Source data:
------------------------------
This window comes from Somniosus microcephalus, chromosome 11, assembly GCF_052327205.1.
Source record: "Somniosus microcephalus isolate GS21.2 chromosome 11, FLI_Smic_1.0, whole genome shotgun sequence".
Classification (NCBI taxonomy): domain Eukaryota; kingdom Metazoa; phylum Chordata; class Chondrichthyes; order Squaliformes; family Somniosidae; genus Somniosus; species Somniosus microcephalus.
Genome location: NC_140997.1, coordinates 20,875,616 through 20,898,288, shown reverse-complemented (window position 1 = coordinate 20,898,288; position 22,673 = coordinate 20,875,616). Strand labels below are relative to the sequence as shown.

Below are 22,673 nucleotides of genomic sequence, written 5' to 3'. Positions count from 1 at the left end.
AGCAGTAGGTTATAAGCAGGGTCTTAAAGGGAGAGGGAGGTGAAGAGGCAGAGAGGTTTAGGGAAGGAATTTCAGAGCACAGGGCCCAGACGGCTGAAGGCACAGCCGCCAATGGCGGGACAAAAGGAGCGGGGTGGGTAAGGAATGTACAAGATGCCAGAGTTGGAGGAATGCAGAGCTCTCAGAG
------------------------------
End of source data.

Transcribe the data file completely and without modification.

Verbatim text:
This window comes from Somniosus microcephalus, chromosome 11, assembly GCF_052327205.1.
Source record: "Somniosus microcephalus isolate GS21.2 chromosome 11, FLI_Smic_1.0, whole genome shotgun sequence".
Classification (NCBI taxonomy): domain Eukaryota; kingdom Metazoa; phylum Chordata; class Chondrichthyes; order Squaliformes; family Somniosidae; genus Somniosus; species Somniosus microcephalus.
Genome location: NC_140997.1, coordinates 20,875,616 through 20,898,288, shown reverse-complemented (window position 1 = coordinate 20,898,288; position 22,673 = coordinate 20,875,616). Strand labels below are relative to the sequence as shown.

Below are 22,673 nucleotides of genomic sequence, written 5' to 3'. Positions count from 1 at the left end.
AGCAGTAGGTTATAAGCAGGGTCTTAAAGGGAGAGGGAGGTGAAGAGGCAGAGAGGTTTAGGGAAGGAATTTCAGAGCACAGGGCCCAGACGGCTGAAGGCACAGCCGCCAATGGCGGGACAAAAGGAGCGGGGTGGGTAAGGAATGTACAAGATGCCAGAGTTGGAGGAATGCAGAGCTCTCAGAG